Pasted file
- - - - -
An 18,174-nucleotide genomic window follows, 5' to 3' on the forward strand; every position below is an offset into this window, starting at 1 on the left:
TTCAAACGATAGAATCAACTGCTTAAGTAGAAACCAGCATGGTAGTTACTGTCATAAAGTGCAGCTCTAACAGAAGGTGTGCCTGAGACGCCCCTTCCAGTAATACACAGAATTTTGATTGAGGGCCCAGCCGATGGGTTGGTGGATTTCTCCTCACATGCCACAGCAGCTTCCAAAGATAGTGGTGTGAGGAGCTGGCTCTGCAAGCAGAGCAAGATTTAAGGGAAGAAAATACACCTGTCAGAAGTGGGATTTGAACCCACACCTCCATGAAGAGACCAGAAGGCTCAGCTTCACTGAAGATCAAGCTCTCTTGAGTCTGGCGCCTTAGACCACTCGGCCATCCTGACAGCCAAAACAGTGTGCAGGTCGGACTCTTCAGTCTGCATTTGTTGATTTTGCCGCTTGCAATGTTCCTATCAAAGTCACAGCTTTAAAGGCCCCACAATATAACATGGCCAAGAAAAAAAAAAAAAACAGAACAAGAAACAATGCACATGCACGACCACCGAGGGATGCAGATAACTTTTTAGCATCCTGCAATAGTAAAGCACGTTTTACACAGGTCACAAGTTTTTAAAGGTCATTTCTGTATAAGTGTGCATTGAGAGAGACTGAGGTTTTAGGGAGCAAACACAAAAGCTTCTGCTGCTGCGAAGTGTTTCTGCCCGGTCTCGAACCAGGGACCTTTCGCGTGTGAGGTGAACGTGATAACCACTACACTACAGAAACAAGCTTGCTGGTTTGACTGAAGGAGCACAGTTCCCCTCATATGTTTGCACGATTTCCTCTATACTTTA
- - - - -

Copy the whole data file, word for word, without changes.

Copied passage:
An 18,174-nucleotide genomic window follows, 5' to 3' on the forward strand; every position below is an offset into this window, starting at 1 on the left:
TTCAAACGATAGAATCAACTGCTTAAGTAGAAACCAGCATGGTAGTTACTGTCATAAAGTGCAGCTCTAACAGAAGGTGTGCCTGAGACGCCCCTTCCAGTAATACACAGAATTTTGATTGAGGGCCCAGCCGATGGGTTGGTGGATTTCTCCTCACATGCCACAGCAGCTTCCAAAGATAGTGGTGTGAGGAGCTGGCTCTGCAAGCAGAGCAAGATTTAAGGGAAGAAAATACACCTGTCAGAAGTGGGATTTGAACCCACACCTCCATGAAGAGACCAGAAGGCTCAGCTTCACTGAAGATCAAGCTCTCTTGAGTCTGGCGCCTTAGACCACTCGGCCATCCTGACAGCCAAAACAGTGTGCAGGTCGGACTCTTCAGTCTGCATTTGTTGATTTTGCCGCTTGCAATGTTCCTATCAAAGTCACAGCTTTAAAGGCCCCACAATATAACATGGCCAAGAAAAAAAAAAAAAACAGAACAAGAAACAATGCACATGCACGACCACCGAGGGATGCAGATAACTTTTTAGCATCCTGCAATAGTAAAGCACGTTTTACACAGGTCACAAGTTTTTAAAGGTCATTTCTGTATAAGTGTGCATTGAGAGAGACTGAGGTTTTAGGGAGCAAACACAAAAGCTTCTGCTGCTGCGAAGTGTTTCTGCCCGGTCTCGAACCAGGGACCTTTCGCGTGTGAGGTGAACGTGATAACCACTACACTACAGAAACAAGCTTGCTGGTTTGACTGAAGGAGCACAGTTCCCCTCATATGTTTGCACGATTTCCTCTATACTTTA